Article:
The S Corporation Association took center stage on Capitol Hill yesterday at a Tax Day hearing before the House Small Business Committee.
Lynn Mucenski-Keck, an S-Corp Advisor and Principal at the national accounting firm Withum did a great job representing the pass-through community at the hearing focused on business tax issues and the impact they have on the small business community.
As S-Corp readers know, Lynn is a long-time advocate for, and prolific writer on good tax policy. She is also a past (excellent) guest on our “Talking Taxes in a Truck” podcast, raising awareness regarding the dangers posed by the now-defunct Build Back Better Act.
You can read her full testimony here but from its beginning, Lynn focused on the high notes of S-CORP advocacy:
While business owners understand the need to pay their “fair share” of federal income taxes, there is an overriding concern that coupling an already expanded tax base with the proposed increases in tax rates could cause a crucial tipping point where businesses are no longer be able to invest back into the economy and secure growth. The significant increase in federal tax payments will continue to cause negative effects on savings, investment, and entrepreneurship that could ultimately have a much broader impact on the United States economy. The challenge for Congress is to determine what is indeed a “fair share” of taxes while not negatively impacting a teetering economy and exhausted business community.
Lynn went on to highlight several recent changes to the tax code that hamstring Main Street businesses, including the cap on interest expenses, the punitive capitalization regime for research and development costs, and the tiered decrease of bonus depreciation.
Starting with Section 163(j), which limits the amount of interest expense businesses can write off, Lynn’s written testimony shows how the more stringent cap – which went into effect this year – coupled with higher interest rates can severely limit small business’ access to much-needed capital:
As we pointed out last week, the pain is even worse for businesses going through a rough patch, as any decline in revenue necessarily increases the bite of the cap.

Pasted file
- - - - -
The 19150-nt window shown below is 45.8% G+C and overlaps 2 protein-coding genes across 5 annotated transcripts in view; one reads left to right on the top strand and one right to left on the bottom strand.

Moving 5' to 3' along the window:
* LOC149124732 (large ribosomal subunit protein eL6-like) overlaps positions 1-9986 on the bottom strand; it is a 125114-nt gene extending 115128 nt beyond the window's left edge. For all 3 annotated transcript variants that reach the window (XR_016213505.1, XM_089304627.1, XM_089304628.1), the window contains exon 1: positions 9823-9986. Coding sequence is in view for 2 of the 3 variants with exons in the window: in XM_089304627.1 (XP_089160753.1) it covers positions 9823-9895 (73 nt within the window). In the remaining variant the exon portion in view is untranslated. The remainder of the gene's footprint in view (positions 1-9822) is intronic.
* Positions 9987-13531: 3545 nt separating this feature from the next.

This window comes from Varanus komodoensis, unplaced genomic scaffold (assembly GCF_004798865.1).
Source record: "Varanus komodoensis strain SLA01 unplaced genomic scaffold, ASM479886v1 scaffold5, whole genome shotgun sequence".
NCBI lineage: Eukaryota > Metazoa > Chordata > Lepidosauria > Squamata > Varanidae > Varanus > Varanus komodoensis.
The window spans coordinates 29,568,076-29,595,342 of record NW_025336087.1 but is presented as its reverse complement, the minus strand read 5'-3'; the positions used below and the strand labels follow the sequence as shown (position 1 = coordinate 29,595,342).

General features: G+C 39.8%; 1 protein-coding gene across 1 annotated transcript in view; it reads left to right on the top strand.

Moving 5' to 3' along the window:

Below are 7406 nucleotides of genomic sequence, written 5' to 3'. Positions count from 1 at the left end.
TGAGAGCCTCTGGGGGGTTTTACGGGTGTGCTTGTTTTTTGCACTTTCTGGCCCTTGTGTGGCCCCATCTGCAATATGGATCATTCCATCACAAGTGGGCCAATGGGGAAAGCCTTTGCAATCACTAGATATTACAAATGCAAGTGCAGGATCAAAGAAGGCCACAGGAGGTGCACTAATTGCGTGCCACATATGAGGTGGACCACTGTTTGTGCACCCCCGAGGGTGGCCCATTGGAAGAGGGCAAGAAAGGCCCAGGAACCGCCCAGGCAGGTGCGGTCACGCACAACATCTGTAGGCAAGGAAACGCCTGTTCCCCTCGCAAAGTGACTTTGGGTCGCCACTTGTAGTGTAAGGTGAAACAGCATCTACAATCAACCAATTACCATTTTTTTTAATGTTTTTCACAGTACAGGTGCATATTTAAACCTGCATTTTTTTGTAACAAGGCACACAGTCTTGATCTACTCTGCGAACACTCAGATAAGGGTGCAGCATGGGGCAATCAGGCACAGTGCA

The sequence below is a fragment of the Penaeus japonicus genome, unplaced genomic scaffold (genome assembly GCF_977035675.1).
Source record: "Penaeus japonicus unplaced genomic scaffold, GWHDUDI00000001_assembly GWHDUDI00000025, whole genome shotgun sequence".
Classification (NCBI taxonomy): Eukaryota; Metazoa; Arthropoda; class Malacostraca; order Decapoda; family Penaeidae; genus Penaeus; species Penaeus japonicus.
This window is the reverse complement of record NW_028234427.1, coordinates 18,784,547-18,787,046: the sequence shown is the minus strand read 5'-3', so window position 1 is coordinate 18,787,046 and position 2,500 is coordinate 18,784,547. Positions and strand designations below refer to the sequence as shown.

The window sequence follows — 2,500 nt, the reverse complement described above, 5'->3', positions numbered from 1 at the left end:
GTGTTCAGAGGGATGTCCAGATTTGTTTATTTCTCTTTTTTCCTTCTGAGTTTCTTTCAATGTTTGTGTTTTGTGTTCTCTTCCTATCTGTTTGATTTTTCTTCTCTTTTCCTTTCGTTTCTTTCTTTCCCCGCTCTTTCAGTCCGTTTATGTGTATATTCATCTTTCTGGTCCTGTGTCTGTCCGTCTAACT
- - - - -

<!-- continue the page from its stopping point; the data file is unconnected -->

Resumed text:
Another change Lynn highlighted was the requirement that companies amortize their research and experimentation expenses over five years, rather than write them off immediately. Here’s how she put it:
For the 2022 taxable year, domestic R&E expenditures are not only required to be amortized over a 5-year period, but taxpayers can only begin at the midpoint of the taxable year, resulting in a 10% deduction…This is in drastic contrast to many OECD countries that provide for a “super-deduction,” allowing businesses an additional fictitious deduction for eligible research expenses.
Finally, Lynn emphasized the importance of the 199A small business deduction and the need to make it permanent:
If taxpayers are no longer allowed the pass-through deduction their effective tax rates will increase by as much as 7 percentage points. For small business owners who are immediately paying tax on their earnings (though not necessarily receiving a distribution of the cash from the pass-through entity), a 7 percentage point increase in an effective tax rate is severe. In addition, the original intention to provide some equality between small business owners and C corporation would no longer exist. I strongly encourage the committee to remember the reasoning for the pass-through deduction implementation and continue to ensure that pass-through businesses can retain this benefit to ensure closer parity to C corporations.
Witnesses (also members of our Main Street Employers Coalition!) Warren Hudak of NFIB and Russell Boening of the Texas Farm Bureau, an affiliate of the American Farm Bureau, also focused on the threat posed by the tax policies included in the President’s recent budget and how they move in the wrong direction.
The hearing was standing room only and included more back-and-forth than usual for these types of meetings, signaling the importance of this topic and the seriousness of the debate. This exchange between Lynn and Ranking Member Velazquez at 1:12:00 in the hearing is a likely precursor of the debate to come.
Yesterday’s hearing in the House of Representatives is the first of what we hope and expect will be many meetings raising awareness of the challenges faced by the Main Street employers and how Congress and tax policy can play a role in helping them succeed and grow. More to come.